Can Existing Schools Get to High Performance? An Update on School Modernization Strategies
Learning Objectives - After this course, you should be able to:
- Explain the challenges to and the opportunities for achieving high-performance goals in existing schools.
- Describe how successful sustainable design strategies for brand new schools can be adapted to existing facilities.
- Discuss the financial, environmental and community drivers that are forcing school authorities to shift resources to modernization projects, even as demand for sustainable, "green" schools continues to grow.
- Utilize online sources that track and update rapidly changing national, state and local information about school modernization funding, projects and issues.
- Discuss how two common school improvement measures - replacing unsafe interior glass and replacing windows - can be used to significantly increase a school's energy efficiency, daylighting performance, thermal and visual comfort, acoustic performance and safety.
The recognition that the school building itself can deliver "high performance" must be one of the most positive developments in modern education. Dozens of wonderful, innovative new high-performance schools exist around the country, incorporating sophisticated daylighting, advanced HVAC systems and controls, sustainable materials, and a host of other remarkable features from garden roofs and harvested rainwater to outdoor learning spaces and windmills used as teaching tools.
But for every shining new exemplary high-performance school, there are scores of existing schools, most built in a time well before protecting the environment or developing a student's potential by improving the classroom's light was part of the program. Modernization of existing schools often seems to be something of a poor relation to the spectacular new design concepts for schools built from scratch. Achieving high performance in an existing school is hard for many reasons: existing schools are often in less than ideal sites and are oriented "wrong;" materials and systems were probably cheap to start with and are now showing their years of deferred maintenance; and improvements are often done on a district-wide schedule, replacing light fixtures one summer, maybe switching out a few windows next summer, without much attention to the specific needs or possibilities in each individual school.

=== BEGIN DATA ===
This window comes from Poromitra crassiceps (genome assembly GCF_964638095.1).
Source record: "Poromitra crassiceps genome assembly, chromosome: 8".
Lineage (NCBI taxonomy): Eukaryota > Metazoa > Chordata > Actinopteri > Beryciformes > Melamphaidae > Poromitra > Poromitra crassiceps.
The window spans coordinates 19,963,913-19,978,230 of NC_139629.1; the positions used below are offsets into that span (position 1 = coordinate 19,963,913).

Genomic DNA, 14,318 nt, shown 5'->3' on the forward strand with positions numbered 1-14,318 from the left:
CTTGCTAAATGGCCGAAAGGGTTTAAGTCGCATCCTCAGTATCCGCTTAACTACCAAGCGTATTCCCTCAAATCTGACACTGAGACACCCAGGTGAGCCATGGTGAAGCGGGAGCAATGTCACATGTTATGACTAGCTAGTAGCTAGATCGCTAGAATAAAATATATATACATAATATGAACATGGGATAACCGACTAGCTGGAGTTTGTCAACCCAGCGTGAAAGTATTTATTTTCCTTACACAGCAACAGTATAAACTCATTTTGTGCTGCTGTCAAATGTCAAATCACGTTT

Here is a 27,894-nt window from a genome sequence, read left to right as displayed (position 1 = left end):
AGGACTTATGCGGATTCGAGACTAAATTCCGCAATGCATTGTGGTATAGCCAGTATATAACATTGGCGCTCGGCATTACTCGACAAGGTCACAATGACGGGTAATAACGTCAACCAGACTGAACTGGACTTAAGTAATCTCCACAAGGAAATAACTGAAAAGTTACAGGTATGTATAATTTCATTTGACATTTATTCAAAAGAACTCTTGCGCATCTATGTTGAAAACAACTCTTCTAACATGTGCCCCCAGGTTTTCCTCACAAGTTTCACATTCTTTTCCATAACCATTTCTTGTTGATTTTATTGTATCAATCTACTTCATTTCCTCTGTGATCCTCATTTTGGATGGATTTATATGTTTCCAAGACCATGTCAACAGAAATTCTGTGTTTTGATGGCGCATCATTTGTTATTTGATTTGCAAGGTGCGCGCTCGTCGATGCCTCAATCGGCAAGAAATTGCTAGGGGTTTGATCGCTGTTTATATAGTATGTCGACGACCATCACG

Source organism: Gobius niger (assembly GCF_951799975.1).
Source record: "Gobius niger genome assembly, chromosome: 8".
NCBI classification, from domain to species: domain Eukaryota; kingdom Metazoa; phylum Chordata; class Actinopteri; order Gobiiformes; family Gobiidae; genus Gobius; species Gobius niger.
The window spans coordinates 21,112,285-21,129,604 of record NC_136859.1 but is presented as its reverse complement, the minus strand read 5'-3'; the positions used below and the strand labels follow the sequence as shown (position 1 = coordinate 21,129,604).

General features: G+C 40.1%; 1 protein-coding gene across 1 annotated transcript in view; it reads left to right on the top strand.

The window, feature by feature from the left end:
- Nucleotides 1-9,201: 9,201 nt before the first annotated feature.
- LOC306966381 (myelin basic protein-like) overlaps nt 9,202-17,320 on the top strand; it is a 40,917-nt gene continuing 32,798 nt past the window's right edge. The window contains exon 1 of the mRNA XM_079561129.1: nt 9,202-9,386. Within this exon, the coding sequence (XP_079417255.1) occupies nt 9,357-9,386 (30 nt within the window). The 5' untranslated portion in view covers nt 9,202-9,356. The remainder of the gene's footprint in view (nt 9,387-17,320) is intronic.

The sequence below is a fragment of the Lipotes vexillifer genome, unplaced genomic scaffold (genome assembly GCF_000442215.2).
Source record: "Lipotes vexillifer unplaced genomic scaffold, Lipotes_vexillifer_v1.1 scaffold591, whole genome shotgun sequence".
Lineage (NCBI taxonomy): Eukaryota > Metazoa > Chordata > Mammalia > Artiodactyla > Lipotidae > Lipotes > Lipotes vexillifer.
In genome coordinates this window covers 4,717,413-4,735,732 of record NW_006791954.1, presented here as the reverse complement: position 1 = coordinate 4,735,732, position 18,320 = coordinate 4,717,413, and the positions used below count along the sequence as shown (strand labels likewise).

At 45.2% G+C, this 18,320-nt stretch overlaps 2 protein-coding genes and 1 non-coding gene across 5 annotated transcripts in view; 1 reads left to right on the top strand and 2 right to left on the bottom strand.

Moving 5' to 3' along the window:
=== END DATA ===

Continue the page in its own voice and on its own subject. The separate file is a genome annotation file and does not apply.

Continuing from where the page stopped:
This is exactly when design professionals who can see the high-performance "big picture" are most needed. Although funding for school modernization is a mixed and shifting picture, as we'll see, federal, state and local dollars are becoming available, and high performance and sustainability are explicit priorities in many of the plans. There are signs that many localities may be shifting resources, for a number of reasons, away from new school construction toward modernization projects. And new products and technological advances are making it more feasible than ever to build high performance into even basic improvement measures.
Improvement projects in schools around the country are going forward, many because the needs have become so critical that delay is no longer even practical, and excellent sources are available to track them. Decisions made now will determine whether the projects will be done in a piecemeal fashion, based mostly on budget or to solve immediate problems, or whether each school upgrade project large or small will contribute to an overall long-term vision for moving the school toward high-performance goals.
The McGinnis School in Perth Amboy, NJ is over 100 years old, but its performance is thoroughly modern, after a modernization including new state-of-the-art windows that let the building's character shine through. The beautiful circlehead windows had been boarded up since the 1950s.
Photo: Pella Commercial